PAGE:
The reinvention of Tim Finn

Tim Finn. Photo: Stephen Ward

Tim Finn. Photo: Stephen Ward

When Tim Finn turned 64 in June last year, his children learnt The Beatles’ When I’m Sixty-Four and played it to him. “It was so good,” Tim says. They’re into The Beatles? “Oh, obsessed.” His son Harper, 18, is a guitarist, and daughter Elliott, 13, is a guitarist and drummer. Elliott is obsessed with the ’60s generally, Tim says.

“She took me into her room the other night and played me A Day in the Life,” he says. “I thought I knew it intimately and backwards … The lights were flickering and I was listening to it with her and I went into this whole other place with that song. Children can do that.

“They’re both very talented. Mum would have said they’re doomed [for a life of music]. In her Irish way – ‘Doomed’.”

Giving himself over to music for 40 years has been, for Tim, more salvation than doom. Since bursting on to the scene in the early 1970s in the luridly costumed Split Enz, Tim has been part of a generation’s musical DNA, responsible for enduring classics in the Enz, in Crowded House with his brother Neil and as a solo artist.

Tim’s most recent work has been in musical theatre, which is why I’m sitting with him at a launch for the musical Ladies in Black, the story of the coming-of-age of a young girl in the women’s section of a department store in the late 1950s.

Tim has written the lyrics and score to the show, which is based on the book by the late Madeleine St John. The show touches on themes around “the frocks and mirrors and lights” of the store. “It can be seen as a place of magic,” Tim says, “almost like an Aladdin’s cave.”

Tim is softly spoken, his grey hair swept back, happy to talk about any aspect of his storied career with the Enz, his love of Australia and return to New Zealand and his time in Crowded House – which he joined for the Woodface album in 1992.

We meet just days after Crowded House’s four sold-out “anniversary” gigs at the Sydney Opera House, the last of which was broadcast live on the ABC to ecstatic acclaim across the country.

“It’s a natural state of being because we’ve done it since we were little boys,” he says of being on stage with Neil. “It’s emotional and it’s strong and it heals us. Any little difficulties or niggles, because we’re brothers – and all brothers have their little moments – it all goes away and you just feel really good. Time is suspended on stage.”

Standing in front of a sea of people singing along to their songs at the Sydney Opera House, Tim and Neil reflected on their journey. “In sound check Neil and I were having a chat. There was a lot of poignancy and some sadness because Paul [Hester] wasn’t with us. Paul’s two daughters (Sunday and Olive) were there, and it was wonderful to talk with them and share it with them.”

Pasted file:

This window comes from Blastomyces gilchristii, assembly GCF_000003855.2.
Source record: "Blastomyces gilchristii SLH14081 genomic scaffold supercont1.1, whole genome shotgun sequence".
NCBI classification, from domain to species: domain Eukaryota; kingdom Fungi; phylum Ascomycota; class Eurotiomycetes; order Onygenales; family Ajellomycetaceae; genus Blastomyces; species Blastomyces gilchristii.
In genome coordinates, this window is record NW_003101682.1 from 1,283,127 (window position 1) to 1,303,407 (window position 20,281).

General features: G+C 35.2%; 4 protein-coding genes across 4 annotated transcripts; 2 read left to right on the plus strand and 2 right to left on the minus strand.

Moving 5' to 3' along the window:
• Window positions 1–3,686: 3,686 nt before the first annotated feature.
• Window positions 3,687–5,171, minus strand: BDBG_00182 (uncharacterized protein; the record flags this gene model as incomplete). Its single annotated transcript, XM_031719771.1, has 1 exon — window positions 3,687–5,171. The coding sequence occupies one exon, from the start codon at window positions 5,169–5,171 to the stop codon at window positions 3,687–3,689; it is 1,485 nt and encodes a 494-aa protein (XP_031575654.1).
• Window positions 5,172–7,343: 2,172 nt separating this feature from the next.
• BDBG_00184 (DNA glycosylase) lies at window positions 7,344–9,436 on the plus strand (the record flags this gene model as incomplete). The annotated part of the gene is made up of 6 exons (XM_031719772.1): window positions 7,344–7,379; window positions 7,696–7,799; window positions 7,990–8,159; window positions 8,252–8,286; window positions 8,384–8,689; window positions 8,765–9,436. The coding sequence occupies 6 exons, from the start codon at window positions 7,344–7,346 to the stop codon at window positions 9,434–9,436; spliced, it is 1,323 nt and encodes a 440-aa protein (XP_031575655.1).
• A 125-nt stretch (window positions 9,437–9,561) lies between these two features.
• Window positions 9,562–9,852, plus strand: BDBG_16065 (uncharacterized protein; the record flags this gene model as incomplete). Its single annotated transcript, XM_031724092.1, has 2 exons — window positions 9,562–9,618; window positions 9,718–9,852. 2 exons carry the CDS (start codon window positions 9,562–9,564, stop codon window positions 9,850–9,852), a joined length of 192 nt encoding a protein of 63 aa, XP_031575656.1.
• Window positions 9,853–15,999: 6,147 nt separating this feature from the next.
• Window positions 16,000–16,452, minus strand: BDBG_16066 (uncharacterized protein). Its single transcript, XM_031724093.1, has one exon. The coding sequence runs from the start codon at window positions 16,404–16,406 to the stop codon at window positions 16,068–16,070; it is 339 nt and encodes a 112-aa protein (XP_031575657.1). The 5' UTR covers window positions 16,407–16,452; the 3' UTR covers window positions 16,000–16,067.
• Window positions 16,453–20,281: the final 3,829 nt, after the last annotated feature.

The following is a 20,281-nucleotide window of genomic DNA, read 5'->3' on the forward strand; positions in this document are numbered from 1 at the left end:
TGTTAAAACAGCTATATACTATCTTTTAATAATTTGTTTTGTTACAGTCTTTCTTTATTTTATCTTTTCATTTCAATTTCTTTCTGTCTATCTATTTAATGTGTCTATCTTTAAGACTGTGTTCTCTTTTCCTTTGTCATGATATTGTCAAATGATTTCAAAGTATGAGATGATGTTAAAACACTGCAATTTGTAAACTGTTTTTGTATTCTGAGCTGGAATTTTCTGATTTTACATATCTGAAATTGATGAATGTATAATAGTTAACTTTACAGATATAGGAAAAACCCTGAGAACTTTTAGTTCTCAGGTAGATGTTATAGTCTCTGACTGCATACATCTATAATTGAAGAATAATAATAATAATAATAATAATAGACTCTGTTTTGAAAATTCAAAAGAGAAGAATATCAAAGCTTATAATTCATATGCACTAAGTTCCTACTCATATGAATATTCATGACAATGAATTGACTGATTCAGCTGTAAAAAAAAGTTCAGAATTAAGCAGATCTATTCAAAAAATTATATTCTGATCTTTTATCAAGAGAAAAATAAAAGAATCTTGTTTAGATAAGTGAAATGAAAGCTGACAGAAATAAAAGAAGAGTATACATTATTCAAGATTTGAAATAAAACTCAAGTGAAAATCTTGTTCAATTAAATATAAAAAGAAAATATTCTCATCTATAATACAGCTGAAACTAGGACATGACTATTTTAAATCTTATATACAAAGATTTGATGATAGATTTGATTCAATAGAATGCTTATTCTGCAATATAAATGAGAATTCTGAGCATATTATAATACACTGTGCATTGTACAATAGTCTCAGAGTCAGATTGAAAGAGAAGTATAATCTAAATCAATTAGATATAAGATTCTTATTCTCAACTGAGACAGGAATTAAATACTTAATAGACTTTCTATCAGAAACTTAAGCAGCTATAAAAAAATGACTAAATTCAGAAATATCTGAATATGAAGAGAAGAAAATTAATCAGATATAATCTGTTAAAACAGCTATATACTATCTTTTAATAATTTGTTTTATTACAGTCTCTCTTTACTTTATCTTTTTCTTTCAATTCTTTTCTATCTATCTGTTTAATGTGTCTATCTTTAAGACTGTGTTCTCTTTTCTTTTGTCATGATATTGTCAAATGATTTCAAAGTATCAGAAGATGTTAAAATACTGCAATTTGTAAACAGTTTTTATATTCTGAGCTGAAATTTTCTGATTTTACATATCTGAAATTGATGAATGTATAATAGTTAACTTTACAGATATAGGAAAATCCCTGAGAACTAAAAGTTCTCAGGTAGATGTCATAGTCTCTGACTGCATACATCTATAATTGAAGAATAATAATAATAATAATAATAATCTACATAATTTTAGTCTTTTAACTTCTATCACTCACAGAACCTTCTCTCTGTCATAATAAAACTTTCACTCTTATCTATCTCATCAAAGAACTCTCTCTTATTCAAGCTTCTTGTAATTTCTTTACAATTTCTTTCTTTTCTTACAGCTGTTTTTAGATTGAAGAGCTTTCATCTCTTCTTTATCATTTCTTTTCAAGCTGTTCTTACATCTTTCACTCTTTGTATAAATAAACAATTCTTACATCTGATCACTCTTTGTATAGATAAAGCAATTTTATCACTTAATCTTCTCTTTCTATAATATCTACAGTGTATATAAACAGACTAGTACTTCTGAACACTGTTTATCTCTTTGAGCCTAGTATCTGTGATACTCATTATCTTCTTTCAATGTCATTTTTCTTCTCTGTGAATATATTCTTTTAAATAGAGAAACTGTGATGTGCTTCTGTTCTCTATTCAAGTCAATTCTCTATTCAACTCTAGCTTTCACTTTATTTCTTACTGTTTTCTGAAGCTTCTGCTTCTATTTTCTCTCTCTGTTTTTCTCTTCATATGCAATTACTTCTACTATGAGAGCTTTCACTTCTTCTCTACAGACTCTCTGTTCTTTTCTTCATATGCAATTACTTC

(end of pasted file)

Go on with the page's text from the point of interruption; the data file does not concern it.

L-R: Phil Judd, Malcolm Green, Tim Finn, Mike Chunn, Robert Gillies, Eddie Rayner and Noel Crombie of Split Enz pose for a group portrait in 1976 in Amsterdam, Netherlands. Photo: Gijsbert Hanekroot/Redferns

L-R: Phil Judd, Malcolm Green, Tim Finn, Mike Chunn, Robert Gillies, Eddie Rayner and Noel Crombie of Split Enz pose for a group portrait in 1976 in Amsterdam, Netherlands. Photo: Gijsbert Hanekroot/Redferns

Drummer Paul Hester joined the final incarnation of Split Enz in the mid-1980s before being recruited by Neil Finn in 1985 to form Crowded House. “We’ll always be sad about it,” Tim says of Paul’s death in 2005. “We were very close. Paul was in the last line-up of Split Enz. He was exactly what we needed because we were all getting a bit … You could feel it was almost time to say, ‘That’s it guys’. But we didn’t want to call it. No one wanted to say it.

“Paul made everyone laugh. He and I bonded really well … We were straight away quite intimate with each other. Just somehow we clicked. He lived in my house in Caulfield. He really was the best lodger in the world, super tidy, really good in the kitchen. The most hilarious person I think I’ve ever met. It took its toll, clearly. He had his ups and downs, but we didn’t realise how serious those peaks and troughs were, really.”

As a teenager, Tim wanted to be a songwriter but not everyone supported it. “I remember a friend of my dad’s, who knew I was forming this band called Split Enz, asking ‘When are you going to get a real job?’.

“Mum and dad, God bless them, they never really railed against it but it must have been deeply shocking for them when I dropped out of university and said, ‘l’m going to form a band’. Especially how we looked. We wore a lot of makeup, very extreme haircuts and very strange suits.

“Dad was fined at Rotary. We did this TV variety show and they must have gone ‘Oh, my God’. But they could see how serious I was,” he says.

“We started in 1972 and for a long time we were, at best, a cult band. It was 1980, with [the album] True Colours, that we crossed into the mainstream. Everyone became aware of us at that point and we became really popular. That was a delirious feeling, but it was a long struggle before that.

“The first show we did in Melbourne was Festival Hall. Us, Skyhooks and AC/DC, both of whom were pretty big. Festival Hall was packed. We were booed and they wanted us off and they were flicking cigarette butts at us. Magda Szubanski told us years later that she was with all her sharpie mates and they all absolutely loathed us but she secretly liked us.